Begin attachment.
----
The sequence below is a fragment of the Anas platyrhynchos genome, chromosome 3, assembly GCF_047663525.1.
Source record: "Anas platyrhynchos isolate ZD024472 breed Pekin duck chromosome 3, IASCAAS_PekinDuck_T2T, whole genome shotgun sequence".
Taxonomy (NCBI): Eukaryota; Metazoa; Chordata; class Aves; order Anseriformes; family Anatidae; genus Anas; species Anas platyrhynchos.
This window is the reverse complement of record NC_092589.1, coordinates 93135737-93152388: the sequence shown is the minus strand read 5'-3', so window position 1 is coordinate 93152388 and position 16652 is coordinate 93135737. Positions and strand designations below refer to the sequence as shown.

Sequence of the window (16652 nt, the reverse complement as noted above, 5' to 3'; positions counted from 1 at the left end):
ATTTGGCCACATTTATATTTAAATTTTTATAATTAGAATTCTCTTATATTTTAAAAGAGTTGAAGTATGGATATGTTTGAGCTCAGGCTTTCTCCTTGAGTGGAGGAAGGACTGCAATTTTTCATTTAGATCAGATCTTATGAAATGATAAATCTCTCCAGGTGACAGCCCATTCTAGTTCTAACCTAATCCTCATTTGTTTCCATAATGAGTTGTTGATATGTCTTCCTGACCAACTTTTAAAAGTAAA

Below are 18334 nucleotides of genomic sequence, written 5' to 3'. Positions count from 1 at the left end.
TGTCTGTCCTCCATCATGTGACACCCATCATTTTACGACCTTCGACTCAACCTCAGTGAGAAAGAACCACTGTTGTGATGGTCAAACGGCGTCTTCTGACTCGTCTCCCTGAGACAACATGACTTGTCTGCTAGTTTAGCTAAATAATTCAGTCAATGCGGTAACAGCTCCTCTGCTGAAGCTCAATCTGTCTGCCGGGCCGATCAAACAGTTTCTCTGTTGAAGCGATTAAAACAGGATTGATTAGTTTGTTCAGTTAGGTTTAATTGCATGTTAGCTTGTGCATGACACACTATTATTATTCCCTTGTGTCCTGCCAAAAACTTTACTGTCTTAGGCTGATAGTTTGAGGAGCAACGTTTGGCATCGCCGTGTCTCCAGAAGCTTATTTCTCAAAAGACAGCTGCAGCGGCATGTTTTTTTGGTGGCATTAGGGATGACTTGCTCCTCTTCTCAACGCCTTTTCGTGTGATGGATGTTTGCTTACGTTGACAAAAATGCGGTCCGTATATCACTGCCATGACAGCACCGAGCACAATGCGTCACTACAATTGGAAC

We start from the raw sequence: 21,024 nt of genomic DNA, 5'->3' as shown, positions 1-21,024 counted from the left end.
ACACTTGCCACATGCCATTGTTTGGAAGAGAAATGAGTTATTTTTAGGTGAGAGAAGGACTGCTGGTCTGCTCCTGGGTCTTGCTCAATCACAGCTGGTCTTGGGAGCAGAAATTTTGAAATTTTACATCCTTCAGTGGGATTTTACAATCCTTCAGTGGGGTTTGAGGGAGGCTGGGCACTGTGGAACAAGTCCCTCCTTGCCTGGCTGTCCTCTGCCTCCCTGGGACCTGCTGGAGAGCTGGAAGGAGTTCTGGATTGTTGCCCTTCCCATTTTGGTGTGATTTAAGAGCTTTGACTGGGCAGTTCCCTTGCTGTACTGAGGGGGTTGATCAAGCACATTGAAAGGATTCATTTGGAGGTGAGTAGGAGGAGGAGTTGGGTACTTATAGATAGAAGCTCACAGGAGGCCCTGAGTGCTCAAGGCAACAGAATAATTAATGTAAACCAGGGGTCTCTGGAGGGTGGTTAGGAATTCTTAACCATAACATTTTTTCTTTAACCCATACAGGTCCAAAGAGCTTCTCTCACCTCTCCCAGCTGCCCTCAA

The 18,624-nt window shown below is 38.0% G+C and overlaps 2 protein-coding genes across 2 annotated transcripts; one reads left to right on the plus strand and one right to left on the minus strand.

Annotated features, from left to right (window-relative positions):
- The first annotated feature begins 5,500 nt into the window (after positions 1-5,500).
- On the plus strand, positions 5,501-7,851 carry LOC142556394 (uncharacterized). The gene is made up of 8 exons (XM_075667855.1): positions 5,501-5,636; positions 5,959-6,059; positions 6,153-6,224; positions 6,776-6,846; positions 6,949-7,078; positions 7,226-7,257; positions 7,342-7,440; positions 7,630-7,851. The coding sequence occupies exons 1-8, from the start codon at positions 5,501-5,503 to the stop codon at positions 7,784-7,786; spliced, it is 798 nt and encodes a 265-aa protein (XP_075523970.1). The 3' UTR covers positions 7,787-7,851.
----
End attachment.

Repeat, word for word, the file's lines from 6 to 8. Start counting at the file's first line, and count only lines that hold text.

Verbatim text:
ATTTGGCCACATTTATATTTAAATTTTTATAATTAGAATTCTCTTATATTTTAAAAGAGTTGAAGTATGGATATGTTTGAGCTCAGGCTTTCTCCTTGAGTGGAGGAAGGACTGCAATTTTTCATTTAGATCAGATCTTATGAAATGATAAATCTCTCCAGGTGACAGCCCATTCTAGTTCTAACCTAATCCTCATTTGTTTCCATAATGAGTTGTTGATATGTCTTCCTGACCAACTTTTAAAAGTAAA

Below are 18334 nucleotides of genomic sequence, written 5' to 3'. Positions count from 1 at the left end.
TGTCTGTCCTCCATCATGTGACACCCATCATTTTACGACCTTCGACTCAACCTCAGTGAGAAAGAACCACTGTTGTGATGGTCAAACGGCGTCTTCTGACTCGTCTCCCTGAGACAACATGACTTGTCTGCTAGTTTAGCTAAATAATTCAGTCAATGCGGTAACAGCTCCTCTGCTGAAGCTCAATCTGTCTGCCGGGCCGATCAAACAGTTTCTCTGTTGAAGCGATTAAAACAGGATTGATTAGTTTGTTCAGTTAGGTTTAATTGCATGTTAGCTTGTGCATGACACACTATTATTATTCCCTTGTGTCCTGCCAAAAACTTTACTGTCTTAGGCTGATAGTTTGAGGAGCAACGTTTGGCATCGCCGTGTCTCCAGAAGCTTATTTCTCAAAAGACAGCTGCAGCGGCATGTTTTTTTGGTGGCATTAGGGATGACTTGCTCCTCTTCTCAACGCCTTTTCGTGTGATGGATGTTTGCTTACGTTGACAAAAATGCGGTCCGTATATCACTGCCATGACAGCACCGAGCACAATGCGTCACTACAATTGGAAC